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Air-Drying Herbs

Air-Drying Herbs

By Therese Ciesinski, GardenSMART

We all enjoy growing fresh herbs to use in summertime meals and drinks. Another flavorful – and economical – benefit is how easily they dry for use in fall and winter cooking. And late summer is the time to start drying them.

Homegrown dried herbs have a more intense, robust flavor than store-bought because their essential oils are fresh. Expensive jars of herbs in stores may sit around for months while their flavors degrade. Once you’ve tasted homegrown oregano in a tomato sauce, or spearmint in a cup of tea, you’ll never settle for supermarket herbs again.

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For the best flavor, harvest herbs before they reach the flowering stage. Pick them in the morning, after the dew has dried. That’s when the oils are at their strongest.

Air drying is the easiest way to preserve most culinary herbs. Herbs that dry well include rosemary, tarragon, dill, mint, parsley, lemon balm, sweet marjoram, oregano, sage, and thyme.

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How to Harvest Herbs

  1. Gather a small handful of stems, no more than a ½ inch in diameter.
  2. Secure each bundle by wrapping a rubber band tightly around the stems. The band contracts as they dry, so none slip through as can happen with string.
  3. Hang the herbs to dry out of direct sun, in a warm, dark place. It should have good ventilation and low humidity to keep mold from growing.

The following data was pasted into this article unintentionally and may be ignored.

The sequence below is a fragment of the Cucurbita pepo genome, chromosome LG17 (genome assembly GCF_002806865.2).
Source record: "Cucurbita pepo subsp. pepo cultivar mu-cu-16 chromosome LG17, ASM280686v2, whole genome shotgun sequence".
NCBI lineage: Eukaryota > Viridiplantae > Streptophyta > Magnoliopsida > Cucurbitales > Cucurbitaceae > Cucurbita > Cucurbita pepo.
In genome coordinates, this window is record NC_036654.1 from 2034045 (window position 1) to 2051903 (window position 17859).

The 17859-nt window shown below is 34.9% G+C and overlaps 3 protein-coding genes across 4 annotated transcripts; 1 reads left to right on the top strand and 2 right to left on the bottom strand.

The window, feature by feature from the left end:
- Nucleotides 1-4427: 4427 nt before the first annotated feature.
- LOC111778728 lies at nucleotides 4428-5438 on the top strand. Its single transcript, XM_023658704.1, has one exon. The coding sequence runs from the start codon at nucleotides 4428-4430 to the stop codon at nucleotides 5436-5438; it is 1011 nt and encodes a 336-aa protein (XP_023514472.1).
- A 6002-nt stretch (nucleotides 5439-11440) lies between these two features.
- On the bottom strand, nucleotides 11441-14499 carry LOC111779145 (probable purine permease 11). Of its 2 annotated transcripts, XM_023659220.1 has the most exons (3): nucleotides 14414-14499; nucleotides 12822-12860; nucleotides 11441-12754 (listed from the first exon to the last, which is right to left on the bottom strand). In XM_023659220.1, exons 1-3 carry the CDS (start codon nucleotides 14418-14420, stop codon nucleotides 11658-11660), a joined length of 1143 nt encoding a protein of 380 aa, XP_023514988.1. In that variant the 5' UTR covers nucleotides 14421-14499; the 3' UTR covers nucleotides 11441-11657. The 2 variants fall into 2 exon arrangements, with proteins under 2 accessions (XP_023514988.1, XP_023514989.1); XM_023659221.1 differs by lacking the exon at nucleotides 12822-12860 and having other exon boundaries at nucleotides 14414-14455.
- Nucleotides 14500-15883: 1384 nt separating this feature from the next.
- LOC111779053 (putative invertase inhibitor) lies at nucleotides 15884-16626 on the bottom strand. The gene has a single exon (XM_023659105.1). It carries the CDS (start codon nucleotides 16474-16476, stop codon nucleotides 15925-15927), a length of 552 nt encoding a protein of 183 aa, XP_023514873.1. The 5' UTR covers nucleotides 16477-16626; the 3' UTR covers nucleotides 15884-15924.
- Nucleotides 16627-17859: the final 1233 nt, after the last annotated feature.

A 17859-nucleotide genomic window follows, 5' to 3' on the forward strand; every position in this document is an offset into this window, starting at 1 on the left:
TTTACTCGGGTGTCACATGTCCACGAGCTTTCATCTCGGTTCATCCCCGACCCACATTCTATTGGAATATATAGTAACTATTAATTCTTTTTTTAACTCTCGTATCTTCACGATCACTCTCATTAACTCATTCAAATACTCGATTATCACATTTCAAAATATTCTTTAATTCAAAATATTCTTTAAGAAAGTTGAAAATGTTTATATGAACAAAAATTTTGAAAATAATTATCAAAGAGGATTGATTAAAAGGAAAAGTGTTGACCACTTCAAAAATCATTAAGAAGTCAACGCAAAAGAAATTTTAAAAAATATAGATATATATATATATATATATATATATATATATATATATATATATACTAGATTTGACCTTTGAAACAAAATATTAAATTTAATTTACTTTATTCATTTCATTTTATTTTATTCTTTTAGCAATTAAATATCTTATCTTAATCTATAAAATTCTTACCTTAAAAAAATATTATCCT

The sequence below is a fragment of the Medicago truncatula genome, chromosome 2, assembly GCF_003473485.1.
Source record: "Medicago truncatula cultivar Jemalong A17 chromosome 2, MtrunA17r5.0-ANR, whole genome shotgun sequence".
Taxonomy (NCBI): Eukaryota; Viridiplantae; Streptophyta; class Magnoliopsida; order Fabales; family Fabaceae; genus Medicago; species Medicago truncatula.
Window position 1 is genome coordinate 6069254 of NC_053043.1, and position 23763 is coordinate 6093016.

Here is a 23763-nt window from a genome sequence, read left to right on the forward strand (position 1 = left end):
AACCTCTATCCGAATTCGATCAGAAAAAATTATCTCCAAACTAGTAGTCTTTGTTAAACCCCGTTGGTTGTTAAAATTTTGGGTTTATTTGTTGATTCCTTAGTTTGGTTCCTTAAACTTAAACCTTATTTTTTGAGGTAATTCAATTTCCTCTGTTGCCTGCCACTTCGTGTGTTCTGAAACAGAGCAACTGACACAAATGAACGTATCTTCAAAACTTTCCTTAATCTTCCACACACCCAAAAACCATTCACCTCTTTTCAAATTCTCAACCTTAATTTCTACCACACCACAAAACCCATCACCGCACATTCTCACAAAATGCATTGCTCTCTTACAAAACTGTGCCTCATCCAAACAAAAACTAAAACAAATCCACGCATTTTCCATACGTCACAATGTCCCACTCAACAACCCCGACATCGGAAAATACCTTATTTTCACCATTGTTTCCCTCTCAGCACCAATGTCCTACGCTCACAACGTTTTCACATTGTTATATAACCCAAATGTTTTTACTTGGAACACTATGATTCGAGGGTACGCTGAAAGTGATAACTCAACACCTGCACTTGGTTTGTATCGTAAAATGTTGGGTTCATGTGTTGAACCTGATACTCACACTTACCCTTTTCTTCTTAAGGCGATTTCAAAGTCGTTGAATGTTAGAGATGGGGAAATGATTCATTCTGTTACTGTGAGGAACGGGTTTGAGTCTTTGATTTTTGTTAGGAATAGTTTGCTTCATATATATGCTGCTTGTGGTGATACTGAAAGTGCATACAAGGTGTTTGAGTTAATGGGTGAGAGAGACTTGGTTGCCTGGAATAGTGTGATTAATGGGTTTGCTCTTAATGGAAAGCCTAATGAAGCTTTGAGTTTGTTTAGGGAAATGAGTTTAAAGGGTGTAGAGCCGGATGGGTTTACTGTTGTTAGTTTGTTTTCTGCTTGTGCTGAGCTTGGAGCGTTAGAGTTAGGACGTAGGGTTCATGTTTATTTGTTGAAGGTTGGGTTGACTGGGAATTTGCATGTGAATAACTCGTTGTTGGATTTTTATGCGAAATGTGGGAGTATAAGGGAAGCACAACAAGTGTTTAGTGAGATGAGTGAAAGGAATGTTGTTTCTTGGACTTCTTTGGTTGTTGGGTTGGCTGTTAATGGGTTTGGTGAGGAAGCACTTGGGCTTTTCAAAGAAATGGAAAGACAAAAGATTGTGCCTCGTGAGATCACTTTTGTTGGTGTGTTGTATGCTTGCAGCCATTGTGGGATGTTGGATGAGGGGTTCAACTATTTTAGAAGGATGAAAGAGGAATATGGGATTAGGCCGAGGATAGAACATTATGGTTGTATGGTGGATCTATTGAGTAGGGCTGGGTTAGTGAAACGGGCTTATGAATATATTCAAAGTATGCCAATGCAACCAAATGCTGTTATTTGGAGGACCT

4. Herbs like bay leaves and chives dry best when spread on a screen.
  5. Herbs are dry when they feel crisp and crumble readily, which can take a couple of weeks to a month or more, depending on the water content of the leaf. Herbs such as rosemary and thyme have less water in their leaves, and dry quicker than succulent herbs, like mint or parsley.

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Do:

  • Dry only healthy stems. Remove any with diseased leaves or insect damage. Rinse with cool water if they are dusty, and shake or blot with paper towels to remove most of the water. If stems are already clean, don’t get them wet.
  • You can cut the stems of vigorous, leafy herbs, such as mint, parsley, dill, tarragon or oregano, right up until frost.
  • If you want to collect the seeds of plants like cumin, dill, coriander, and caraway, harvest the stems once the seedpods have browned but not yet opened. Catch the seeds by covering the pods with paper bags and secure with twist ties. Dry as above.

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Don’t:

  • Harvest woody perennial herbs such as rosemary or sage later than one month before the first frost date. Pruning encourages new growth, which may be killed by frost. Cut no more than a third of the stems at one time.
  • Bother with dehydrators, microwaves, or the oven. These methods can overdry herbs, diminishing their flavor.
  • Let them get stale. Use dried herbs within a year. Mint holds its flavor for up to two years. Store your herbs in a dry place away from sunlight. If you ever see mold, don’t use the herb. Throw it away.

 Two herbs you shouldn’t bother drying are basil and cilantro, because their flavors lose their potency when dried. Make a slurry and freeze them instead. Process a handful of fresh leaves and a little water together in a blender until it has a thick, almost pasty consistency. Freeze the mixture in ice cube trays so in winter you can taste summer all over again.

 


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